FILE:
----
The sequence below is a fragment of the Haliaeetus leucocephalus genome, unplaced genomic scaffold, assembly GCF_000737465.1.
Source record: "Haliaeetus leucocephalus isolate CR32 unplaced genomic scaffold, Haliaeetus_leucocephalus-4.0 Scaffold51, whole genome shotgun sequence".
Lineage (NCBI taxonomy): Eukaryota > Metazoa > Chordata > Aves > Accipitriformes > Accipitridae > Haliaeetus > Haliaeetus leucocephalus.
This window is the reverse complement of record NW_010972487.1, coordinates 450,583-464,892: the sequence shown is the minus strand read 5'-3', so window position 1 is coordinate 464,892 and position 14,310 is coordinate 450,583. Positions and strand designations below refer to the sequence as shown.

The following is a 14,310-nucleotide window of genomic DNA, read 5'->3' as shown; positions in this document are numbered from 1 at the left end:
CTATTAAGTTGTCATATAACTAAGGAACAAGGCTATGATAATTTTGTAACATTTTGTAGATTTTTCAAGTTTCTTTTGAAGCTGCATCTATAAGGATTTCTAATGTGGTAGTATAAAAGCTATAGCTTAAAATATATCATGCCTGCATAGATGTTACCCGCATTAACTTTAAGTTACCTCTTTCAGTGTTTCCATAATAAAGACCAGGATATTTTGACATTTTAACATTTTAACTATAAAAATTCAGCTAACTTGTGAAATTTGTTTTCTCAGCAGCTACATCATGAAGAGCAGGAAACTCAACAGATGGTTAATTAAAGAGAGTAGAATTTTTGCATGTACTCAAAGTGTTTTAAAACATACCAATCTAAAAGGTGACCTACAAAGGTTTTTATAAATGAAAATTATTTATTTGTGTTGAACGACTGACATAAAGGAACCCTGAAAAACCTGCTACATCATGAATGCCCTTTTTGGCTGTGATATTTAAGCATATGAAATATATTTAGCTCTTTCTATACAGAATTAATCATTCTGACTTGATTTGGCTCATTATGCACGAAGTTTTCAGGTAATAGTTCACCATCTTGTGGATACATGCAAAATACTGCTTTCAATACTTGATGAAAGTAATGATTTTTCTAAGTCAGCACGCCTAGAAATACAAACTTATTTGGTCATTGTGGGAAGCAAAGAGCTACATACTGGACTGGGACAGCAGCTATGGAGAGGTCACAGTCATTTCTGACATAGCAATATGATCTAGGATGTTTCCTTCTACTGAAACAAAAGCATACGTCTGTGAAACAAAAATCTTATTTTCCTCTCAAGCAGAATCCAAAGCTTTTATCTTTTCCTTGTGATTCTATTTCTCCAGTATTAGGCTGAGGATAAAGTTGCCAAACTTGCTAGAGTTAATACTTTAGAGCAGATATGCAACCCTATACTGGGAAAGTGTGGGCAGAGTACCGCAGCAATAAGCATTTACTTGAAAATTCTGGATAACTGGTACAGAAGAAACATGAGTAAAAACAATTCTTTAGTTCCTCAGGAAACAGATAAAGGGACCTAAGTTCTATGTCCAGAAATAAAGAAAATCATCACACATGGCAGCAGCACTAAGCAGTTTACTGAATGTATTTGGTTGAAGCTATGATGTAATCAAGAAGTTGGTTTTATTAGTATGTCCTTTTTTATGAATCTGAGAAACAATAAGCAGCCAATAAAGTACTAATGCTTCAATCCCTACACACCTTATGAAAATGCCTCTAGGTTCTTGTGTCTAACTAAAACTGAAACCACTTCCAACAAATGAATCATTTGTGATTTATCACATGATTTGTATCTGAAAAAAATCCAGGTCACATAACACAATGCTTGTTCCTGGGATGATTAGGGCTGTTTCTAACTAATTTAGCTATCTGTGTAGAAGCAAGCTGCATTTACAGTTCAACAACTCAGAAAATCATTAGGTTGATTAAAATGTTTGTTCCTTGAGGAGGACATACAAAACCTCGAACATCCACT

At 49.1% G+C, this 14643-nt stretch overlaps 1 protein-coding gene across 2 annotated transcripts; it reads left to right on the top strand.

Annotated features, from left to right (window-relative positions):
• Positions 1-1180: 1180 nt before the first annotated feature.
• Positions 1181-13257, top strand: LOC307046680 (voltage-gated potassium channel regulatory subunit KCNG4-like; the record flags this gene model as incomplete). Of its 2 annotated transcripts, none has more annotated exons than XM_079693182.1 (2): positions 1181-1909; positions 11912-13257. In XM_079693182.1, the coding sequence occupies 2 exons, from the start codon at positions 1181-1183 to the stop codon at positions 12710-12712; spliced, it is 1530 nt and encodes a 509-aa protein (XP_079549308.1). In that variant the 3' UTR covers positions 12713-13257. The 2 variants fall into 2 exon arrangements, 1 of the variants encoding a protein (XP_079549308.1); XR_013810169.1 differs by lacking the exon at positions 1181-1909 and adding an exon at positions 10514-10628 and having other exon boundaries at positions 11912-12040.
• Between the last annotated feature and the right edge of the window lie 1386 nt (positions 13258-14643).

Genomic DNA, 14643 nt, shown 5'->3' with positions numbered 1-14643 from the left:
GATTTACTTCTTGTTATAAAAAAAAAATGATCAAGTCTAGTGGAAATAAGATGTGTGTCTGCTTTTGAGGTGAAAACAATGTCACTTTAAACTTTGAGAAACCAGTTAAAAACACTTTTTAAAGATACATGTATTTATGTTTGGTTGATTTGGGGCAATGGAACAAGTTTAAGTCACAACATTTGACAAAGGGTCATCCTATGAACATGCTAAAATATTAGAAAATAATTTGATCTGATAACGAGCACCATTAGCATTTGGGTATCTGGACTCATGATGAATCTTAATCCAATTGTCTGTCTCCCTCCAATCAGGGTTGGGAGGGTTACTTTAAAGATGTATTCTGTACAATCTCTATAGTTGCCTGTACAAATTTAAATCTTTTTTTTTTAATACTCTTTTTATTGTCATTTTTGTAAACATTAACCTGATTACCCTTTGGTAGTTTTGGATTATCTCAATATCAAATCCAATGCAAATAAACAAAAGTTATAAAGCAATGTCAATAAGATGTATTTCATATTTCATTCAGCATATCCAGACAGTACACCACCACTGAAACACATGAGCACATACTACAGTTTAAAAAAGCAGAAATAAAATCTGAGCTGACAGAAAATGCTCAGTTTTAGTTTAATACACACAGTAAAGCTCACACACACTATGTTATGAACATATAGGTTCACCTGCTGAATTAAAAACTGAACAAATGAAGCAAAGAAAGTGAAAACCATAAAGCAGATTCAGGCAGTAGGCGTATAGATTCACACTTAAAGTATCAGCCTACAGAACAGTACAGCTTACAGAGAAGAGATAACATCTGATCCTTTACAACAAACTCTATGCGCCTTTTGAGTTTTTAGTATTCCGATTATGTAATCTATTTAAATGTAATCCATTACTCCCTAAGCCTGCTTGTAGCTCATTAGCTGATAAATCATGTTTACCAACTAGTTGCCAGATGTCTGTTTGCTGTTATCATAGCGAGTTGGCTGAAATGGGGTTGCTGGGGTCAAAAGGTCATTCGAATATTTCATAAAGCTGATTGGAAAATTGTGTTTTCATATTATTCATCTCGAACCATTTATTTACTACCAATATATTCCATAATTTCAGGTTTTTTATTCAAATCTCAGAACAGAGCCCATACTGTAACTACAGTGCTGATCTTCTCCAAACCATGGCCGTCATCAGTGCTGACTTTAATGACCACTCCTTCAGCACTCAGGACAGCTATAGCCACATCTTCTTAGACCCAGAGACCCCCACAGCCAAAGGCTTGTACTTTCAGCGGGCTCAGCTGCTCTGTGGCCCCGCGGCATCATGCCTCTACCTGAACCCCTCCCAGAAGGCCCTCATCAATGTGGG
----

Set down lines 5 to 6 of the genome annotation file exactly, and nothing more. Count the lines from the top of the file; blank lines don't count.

The following is a 14,310-nucleotide window of genomic DNA, read 5'->3' as shown; positions in this document are numbered from 1 at the left end:
CTATTAAGTTGTCATATAACTAAGGAACAAGGCTATGATAATTTTGTAACATTTTGTAGATTTTTCAAGTTTCTTTTGAAGCTGCATCTATAAGGATTTCTAATGTGGTAGTATAAAAGCTATAGCTTAAAATATATCATGCCTGCATAGATGTTACCCGCATTAACTTTAAGTTACCTCTTTCAGTGTTTCCATAATAAAGACCAGGATATTTTGACATTTTAACATTTTAACTATAAAAATTCAGCTAACTTGTGAAATTTGTTTTCTCAGCAGCTACATCATGAAGAGCAGGAAACTCAACAGATGGTTAATTAAAGAGAGTAGAATTTTTGCATGTACTCAAAGTGTTTTAAAACATACCAATCTAAAAGGTGACCTACAAAGGTTTTTATAAATGAAAATTATTTATTTGTGTTGAACGACTGACATAAAGGAACCCTGAAAAACCTGCTACATCATGAATGCCCTTTTTGGCTGTGATATTTAAGCATATGAAATATATTTAGCTCTTTCTATACAGAATTAATCATTCTGACTTGATTTGGCTCATTATGCACGAAGTTTTCAGGTAATAGTTCACCATCTTGTGGATACATGCAAAATACTGCTTTCAATACTTGATGAAAGTAATGATTTTTCTAAGTCAGCACGCCTAGAAATACAAACTTATTTGGTCATTGTGGGAAGCAAAGAGCTACATACTGGACTGGGACAGCAGCTATGGAGAGGTCACAGTCATTTCTGACATAGCAATATGATCTAGGATGTTTCCTTCTACTGAAACAAAAGCATACGTCTGTGAAACAAAAATCTTATTTTCCTCTCAAGCAGAATCCAAAGCTTTTATCTTTTCCTTGTGATTCTATTTCTCCAGTATTAGGCTGAGGATAAAGTTGCCAAACTTGCTAGAGTTAATACTTTAGAGCAGATATGCAACCCTATACTGGGAAAGTGTGGGCAGAGTACCGCAGCAATAAGCATTTACTTGAAAATTCTGGATAACTGGTACAGAAGAAACATGAGTAAAAACAATTCTTTAGTTCCTCAGGAAACAGATAAAGGGACCTAAGTTCTATGTCCAGAAATAAAGAAAATCATCACACATGGCAGCAGCACTAAGCAGTTTACTGAATGTATTTGGTTGAAGCTATGATGTAATCAAGAAGTTGGTTTTATTAGTATGTCCTTTTTTATGAATCTGAGAAACAATAAGCAGCCAATAAAGTACTAATGCTTCAATCCCTACACACCTTATGAAAATGCCTCTAGGTTCTTGTGTCTAACTAAAACTGAAACCACTTCCAACAAATGAATCATTTGTGATTTATCACATGATTTGTATCTGAAAAAAATCCAGGTCACATAACACAATGCTTGTTCCTGGGATGATTAGGGCTGTTTCTAACTAATTTAGCTATCTGTGTAGAAGCAAGCTGCATTTACAGTTCAACAACTCAGAAAATCATTAGGTTGATTAAAATGTTTGTTCCTTGAGGAGGACATACAAAACCTCGAACATCCACT